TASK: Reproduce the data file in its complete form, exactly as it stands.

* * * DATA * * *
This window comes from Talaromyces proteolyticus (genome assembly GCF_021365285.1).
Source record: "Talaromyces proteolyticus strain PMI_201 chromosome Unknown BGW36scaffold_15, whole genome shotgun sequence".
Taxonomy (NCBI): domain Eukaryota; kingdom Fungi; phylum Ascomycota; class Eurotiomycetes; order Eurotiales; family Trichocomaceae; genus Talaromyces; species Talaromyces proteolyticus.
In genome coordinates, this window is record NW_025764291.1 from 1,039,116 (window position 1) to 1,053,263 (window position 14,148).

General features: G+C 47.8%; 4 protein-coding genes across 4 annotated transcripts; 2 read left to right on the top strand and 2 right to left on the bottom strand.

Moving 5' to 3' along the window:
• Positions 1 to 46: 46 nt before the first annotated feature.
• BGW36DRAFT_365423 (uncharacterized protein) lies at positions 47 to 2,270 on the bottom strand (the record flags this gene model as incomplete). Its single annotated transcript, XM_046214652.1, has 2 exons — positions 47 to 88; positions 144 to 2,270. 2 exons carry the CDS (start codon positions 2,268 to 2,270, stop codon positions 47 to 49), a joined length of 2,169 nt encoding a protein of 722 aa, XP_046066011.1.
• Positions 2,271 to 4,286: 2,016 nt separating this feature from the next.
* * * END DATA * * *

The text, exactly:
This window comes from Talaromyces proteolyticus (genome assembly GCF_021365285.1).
Source record: "Talaromyces proteolyticus strain PMI_201 chromosome Unknown BGW36scaffold_15, whole genome shotgun sequence".
Taxonomy (NCBI): domain Eukaryota; kingdom Fungi; phylum Ascomycota; class Eurotiomycetes; order Eurotiales; family Trichocomaceae; genus Talaromyces; species Talaromyces proteolyticus.
In genome coordinates, this window is record NW_025764291.1 from 1,039,116 (window position 1) to 1,053,263 (window position 14,148).

General features: G+C 47.8%; 4 protein-coding genes across 4 annotated transcripts; 2 read left to right on the top strand and 2 right to left on the bottom strand.

Moving 5' to 3' along the window:
• Positions 1 to 46: 46 nt before the first annotated feature.
• BGW36DRAFT_365423 (uncharacterized protein) lies at positions 47 to 2,270 on the bottom strand (the record flags this gene model as incomplete). Its single annotated transcript, XM_046214652.1, has 2 exons — positions 47 to 88; positions 144 to 2,270. 2 exons carry the CDS (start codon positions 2,268 to 2,270, stop codon positions 47 to 49), a joined length of 2,169 nt encoding a protein of 722 aa, XP_046066011.1.
• Positions 2,271 to 4,286: 2,016 nt separating this feature from the next.